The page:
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Engineers develop Terminator-like muscles powered by lithium batteries

These artificial muscles achieved strength proportional to that of human beings.

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Gabe Ginsberg / Contributor

It may not look like much now, but MIT is developing the closest thing we've got to the robot skeletons of Terminator.

Instead of synthetic muscle tissue, these artificial muscles and soft robotic grippers are made by using liquid-filled balloons heated by fine-tuned magnetic fields. These magnetic fields eliminate the need for additional bulky components and also improve efficiency to the extent that the entire system can be powered using only two lithium-ion batteries.

Seyed Mirvakili, the first author on the paper and post-doctoral biomedical engineer at MIT, tells Inverse that this marks the first time that artificial muscles like these have been designed to operate untethered.

"Here, for the first time, we are showing it is possible to actuate pneumatic based actuators without the use of bulky peripherals such as compressors, valves, and pressurized gas tanks. Our approach makes the previously designed muscles operating untethered," says Mirvakili. "[W]hich makes is usable for untethered soft robotics and portable applications."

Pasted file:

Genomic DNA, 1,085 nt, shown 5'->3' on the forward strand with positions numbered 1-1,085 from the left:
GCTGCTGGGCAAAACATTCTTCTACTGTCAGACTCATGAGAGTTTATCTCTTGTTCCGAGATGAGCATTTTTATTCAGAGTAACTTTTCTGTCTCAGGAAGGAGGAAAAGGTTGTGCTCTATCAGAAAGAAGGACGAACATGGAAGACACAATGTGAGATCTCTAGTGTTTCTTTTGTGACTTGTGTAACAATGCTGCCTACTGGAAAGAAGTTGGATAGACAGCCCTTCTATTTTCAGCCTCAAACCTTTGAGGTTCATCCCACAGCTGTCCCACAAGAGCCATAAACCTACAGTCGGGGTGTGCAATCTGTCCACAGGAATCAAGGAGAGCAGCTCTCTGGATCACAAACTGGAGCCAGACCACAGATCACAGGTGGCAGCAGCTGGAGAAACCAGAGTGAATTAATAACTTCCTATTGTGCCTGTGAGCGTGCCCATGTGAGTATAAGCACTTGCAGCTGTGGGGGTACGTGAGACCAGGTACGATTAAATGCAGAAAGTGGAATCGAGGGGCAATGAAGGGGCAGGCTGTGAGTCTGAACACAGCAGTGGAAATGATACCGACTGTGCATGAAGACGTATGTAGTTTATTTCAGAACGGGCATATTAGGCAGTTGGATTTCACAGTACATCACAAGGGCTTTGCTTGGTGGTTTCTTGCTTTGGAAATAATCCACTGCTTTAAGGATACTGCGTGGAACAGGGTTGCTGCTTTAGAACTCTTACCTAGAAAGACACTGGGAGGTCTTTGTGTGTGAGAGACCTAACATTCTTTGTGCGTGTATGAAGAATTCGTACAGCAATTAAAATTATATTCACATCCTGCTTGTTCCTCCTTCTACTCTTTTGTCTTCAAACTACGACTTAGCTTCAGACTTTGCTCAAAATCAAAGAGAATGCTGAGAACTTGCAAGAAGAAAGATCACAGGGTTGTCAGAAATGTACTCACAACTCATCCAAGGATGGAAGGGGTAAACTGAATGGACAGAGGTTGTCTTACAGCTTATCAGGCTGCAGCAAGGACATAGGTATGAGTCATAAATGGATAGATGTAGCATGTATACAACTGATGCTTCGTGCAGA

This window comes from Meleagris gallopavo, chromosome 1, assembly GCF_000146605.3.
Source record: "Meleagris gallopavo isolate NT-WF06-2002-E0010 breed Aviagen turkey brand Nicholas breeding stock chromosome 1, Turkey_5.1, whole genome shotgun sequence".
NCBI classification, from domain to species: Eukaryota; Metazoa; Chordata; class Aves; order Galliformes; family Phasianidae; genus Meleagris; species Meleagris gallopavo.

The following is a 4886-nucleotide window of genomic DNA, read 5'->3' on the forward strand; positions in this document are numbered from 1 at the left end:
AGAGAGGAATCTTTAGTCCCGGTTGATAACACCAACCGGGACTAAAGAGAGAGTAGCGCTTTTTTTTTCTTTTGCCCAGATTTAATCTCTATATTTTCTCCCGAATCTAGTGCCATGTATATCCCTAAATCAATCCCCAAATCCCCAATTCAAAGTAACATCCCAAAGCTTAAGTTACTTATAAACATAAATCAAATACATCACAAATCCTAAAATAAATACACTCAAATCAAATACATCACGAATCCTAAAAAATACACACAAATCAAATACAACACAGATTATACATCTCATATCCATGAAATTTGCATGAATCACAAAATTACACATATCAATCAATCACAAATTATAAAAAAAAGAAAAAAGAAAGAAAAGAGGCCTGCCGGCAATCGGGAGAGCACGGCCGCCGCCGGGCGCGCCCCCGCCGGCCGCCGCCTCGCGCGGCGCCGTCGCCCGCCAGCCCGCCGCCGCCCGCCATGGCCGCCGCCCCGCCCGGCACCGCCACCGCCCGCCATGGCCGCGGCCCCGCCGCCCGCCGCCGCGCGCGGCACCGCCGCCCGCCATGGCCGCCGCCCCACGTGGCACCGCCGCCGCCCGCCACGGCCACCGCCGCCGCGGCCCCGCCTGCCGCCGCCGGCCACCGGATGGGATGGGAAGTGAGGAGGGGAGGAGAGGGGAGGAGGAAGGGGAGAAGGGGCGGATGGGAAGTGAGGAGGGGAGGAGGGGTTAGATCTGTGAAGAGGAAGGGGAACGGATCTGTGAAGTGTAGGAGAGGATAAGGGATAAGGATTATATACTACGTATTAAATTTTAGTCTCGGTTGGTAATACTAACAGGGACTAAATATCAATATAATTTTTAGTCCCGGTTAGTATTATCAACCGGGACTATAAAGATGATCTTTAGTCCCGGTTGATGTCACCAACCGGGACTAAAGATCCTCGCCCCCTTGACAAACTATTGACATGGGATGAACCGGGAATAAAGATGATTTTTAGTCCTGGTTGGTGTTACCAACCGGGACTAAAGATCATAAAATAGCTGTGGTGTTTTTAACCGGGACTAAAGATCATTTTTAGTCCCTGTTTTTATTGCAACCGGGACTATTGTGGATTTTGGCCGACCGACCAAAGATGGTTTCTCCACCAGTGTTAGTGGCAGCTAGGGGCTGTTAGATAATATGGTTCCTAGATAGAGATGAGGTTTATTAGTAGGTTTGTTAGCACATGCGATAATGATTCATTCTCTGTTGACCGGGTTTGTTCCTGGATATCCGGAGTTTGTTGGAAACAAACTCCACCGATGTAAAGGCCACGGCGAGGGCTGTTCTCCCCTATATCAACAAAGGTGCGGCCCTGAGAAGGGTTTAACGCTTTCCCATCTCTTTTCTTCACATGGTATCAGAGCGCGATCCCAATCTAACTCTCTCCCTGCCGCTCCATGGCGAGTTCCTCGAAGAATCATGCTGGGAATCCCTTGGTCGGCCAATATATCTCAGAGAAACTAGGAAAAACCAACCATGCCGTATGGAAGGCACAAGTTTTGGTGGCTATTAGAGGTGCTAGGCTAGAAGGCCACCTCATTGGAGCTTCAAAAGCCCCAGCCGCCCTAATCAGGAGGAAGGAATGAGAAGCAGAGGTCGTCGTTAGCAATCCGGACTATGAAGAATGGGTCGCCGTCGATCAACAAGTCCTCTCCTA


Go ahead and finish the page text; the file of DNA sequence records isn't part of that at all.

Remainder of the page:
While still in the early stages of development, free-roaming, energy-efficient muscles like these could be used to create ultra-small drug delivery pumps and who knows, may even human-like cyborgs in the decades to come.

In the study, published Wednesday in the journal Science Robotics, the researchers describe their initial model of these muscles as nothing more than a magnetic particle-filled water balloon in a carbon fiber fishnet. This balloon contraption sat nestled in a magnetic coil so that induction heating from the coil could heat the water inside the balloon to create steam. The carbon fiber provided a structure for the ballon to expand in without tipping over or forming a sphere.

"They are really as soft as human skin," says Miravakili. "The website of the manufacturer describes it as [being] 'very soft, very strong and very 'stretchy.'"

The researchers found that the pressure created in the balloon-muscle through this liquid-to-gas phase change was enough to create a 20 percent strain (how deformed the muscle appeared) in 10 seconds and exert 40 kilojoules/meter cubed of mechanical work (how much energy it can exert on another object.) These mechanical forces are proportional to that achieved by the human body, the authors write, and meant that the muscle was capable of lifting heavy loads compared to its weight.

But Miravakili says that despite their relative strength, these artificial muscles aren't capable of hurting you, unless you touch them when they're still hot from the induction process.